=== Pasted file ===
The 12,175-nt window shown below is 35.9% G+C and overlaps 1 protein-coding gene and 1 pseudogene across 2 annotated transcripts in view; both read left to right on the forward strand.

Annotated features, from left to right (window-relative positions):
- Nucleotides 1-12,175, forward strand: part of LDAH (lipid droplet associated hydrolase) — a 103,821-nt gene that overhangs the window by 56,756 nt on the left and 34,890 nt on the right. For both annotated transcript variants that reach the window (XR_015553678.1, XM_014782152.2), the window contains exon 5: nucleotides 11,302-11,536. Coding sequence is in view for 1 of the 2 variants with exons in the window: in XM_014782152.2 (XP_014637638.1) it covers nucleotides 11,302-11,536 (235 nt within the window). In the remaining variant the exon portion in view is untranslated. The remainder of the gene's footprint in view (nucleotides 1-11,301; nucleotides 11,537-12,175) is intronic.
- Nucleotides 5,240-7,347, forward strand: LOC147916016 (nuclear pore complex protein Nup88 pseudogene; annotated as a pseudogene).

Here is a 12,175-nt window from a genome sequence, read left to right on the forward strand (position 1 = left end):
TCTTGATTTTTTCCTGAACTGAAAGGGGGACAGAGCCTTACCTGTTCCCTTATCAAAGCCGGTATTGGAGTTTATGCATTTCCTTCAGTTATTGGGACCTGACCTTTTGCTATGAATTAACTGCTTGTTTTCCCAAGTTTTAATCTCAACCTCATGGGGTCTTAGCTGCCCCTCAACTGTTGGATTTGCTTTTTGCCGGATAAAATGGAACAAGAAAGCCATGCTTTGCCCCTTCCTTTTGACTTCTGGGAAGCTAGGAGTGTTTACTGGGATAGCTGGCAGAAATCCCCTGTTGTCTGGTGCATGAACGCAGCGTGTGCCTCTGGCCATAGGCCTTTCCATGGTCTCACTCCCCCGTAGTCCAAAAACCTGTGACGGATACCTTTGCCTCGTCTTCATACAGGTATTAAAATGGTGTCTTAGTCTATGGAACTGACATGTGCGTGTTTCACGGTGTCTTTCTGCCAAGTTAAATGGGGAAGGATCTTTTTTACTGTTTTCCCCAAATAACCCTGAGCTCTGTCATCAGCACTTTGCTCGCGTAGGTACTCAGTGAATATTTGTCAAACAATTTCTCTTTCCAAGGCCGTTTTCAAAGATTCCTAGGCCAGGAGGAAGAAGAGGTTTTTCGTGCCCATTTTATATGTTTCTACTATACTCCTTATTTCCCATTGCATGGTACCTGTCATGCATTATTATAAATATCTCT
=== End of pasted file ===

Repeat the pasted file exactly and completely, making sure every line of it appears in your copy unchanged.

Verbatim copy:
The 12,175-nt window shown below is 35.9% G+C and overlaps 1 protein-coding gene and 1 pseudogene across 2 annotated transcripts in view; both read left to right on the forward strand.

Annotated features, from left to right (window-relative positions):
- Nucleotides 1-12,175, forward strand: part of LDAH (lipid droplet associated hydrolase) — a 103,821-nt gene that overhangs the window by 56,756 nt on the left and 34,890 nt on the right. For both annotated transcript variants that reach the window (XR_015553678.1, XM_014782152.2), the window contains exon 5: nucleotides 11,302-11,536. Coding sequence is in view for 1 of the 2 variants with exons in the window: in XM_014782152.2 (XP_014637638.1) it covers nucleotides 11,302-11,536 (235 nt within the window). In the remaining variant the exon portion in view is untranslated. The remainder of the gene's footprint in view (nucleotides 1-11,301; nucleotides 11,537-12,175) is intronic.
- Nucleotides 5,240-7,347, forward strand: LOC147916016 (nuclear pore complex protein Nup88 pseudogene; annotated as a pseudogene).

Here is a 12,175-nt window from a genome sequence, read left to right on the forward strand (position 1 = left end):
TCTTGATTTTTTCCTGAACTGAAAGGGGGACAGAGCCTTACCTGTTCCCTTATCAAAGCCGGTATTGGAGTTTATGCATTTCCTTCAGTTATTGGGACCTGACCTTTTGCTATGAATTAACTGCTTGTTTTCCCAAGTTTTAATCTCAACCTCATGGGGTCTTAGCTGCCCCTCAACTGTTGGATTTGCTTTTTGCCGGATAAAATGGAACAAGAAAGCCATGCTTTGCCCCTTCCTTTTGACTTCTGGGAAGCTAGGAGTGTTTACTGGGATAGCTGGCAGAAATCCCCTGTTGTCTGGTGCATGAACGCAGCGTGTGCCTCTGGCCATAGGCCTTTCCATGGTCTCACTCCCCCGTAGTCCAAAAACCTGTGACGGATACCTTTGCCTCGTCTTCATACAGGTATTAAAATGGTGTCTTAGTCTATGGAACTGACATGTGCGTGTTTCACGGTGTCTTTCTGCCAAGTTAAATGGGGAAGGATCTTTTTTACTGTTTTCCCCAAATAACCCTGAGCTCTGTCATCAGCACTTTGCTCGCGTAGGTACTCAGTGAATATTTGTCAAACAATTTCTCTTTCCAAGGCCGTTTTCAAAGATTCCTAGGCCAGGAGGAAGAAGAGGTTTTTCGTGCCCATTTTATATGTTTCTACTATACTCCTTATTTCCCATTGCATGGTACCTGTCATGCATTATTATAAATATCTCT